I believe that digital tools can help students gain new perspectives on places and routines that seem ordinary. I also believe they can be a way of getting students more involved in the community. I regularly ask students to create digital maps (initially with Google Maps, but now—in more advanced courses—with R’s ggplot2 package or Tableau) that represent a thesis about place.

In my New Literacies course at UALR, one student developed a map that rated a number of restrooms on campus based on size, cleanliness, and privacy. He did so in support of his thesis that the best facilities were located in the buildings that housed either university administration or departments that brought in a large number of grant dollars. Another student made a map of independent drugstores in Little Rock. This project was a response to the purchase by Walgreens of the independent pharmacy where she worked. The student handed out pencils stenciled with the URL of the map to patrons in the weeks before the official change of ownership. She reflected that her work enacted resistance to the corporatization of community pharmacies, a trend that she researched extensively. Another recent project had a composition class documenting “underground Emory,” with each student creating a wiki entry that described a little-known or under-traveled place on campus or in the surrounding area.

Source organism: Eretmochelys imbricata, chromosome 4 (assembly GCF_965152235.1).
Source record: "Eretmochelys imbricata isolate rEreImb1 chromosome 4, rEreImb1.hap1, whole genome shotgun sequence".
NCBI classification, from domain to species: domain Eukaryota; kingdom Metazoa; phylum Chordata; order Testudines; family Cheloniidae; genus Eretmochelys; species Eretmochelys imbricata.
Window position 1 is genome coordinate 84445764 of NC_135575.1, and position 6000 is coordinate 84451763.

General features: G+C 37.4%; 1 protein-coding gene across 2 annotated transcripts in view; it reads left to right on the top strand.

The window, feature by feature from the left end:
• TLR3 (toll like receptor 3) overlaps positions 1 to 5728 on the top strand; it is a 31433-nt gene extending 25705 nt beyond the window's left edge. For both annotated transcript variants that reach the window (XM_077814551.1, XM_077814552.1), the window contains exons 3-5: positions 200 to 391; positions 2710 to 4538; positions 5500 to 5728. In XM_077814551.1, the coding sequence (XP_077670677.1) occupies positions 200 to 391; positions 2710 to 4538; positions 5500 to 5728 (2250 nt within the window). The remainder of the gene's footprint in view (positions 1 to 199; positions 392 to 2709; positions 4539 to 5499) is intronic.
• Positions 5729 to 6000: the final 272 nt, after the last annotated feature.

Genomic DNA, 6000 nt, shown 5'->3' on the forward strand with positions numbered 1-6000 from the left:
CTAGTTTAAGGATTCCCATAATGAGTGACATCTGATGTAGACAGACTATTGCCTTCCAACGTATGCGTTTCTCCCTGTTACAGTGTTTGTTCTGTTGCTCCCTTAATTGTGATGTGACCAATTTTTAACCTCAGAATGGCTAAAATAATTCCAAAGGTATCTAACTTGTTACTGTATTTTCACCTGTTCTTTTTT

Ask students to learn by building and participating in games and simulations.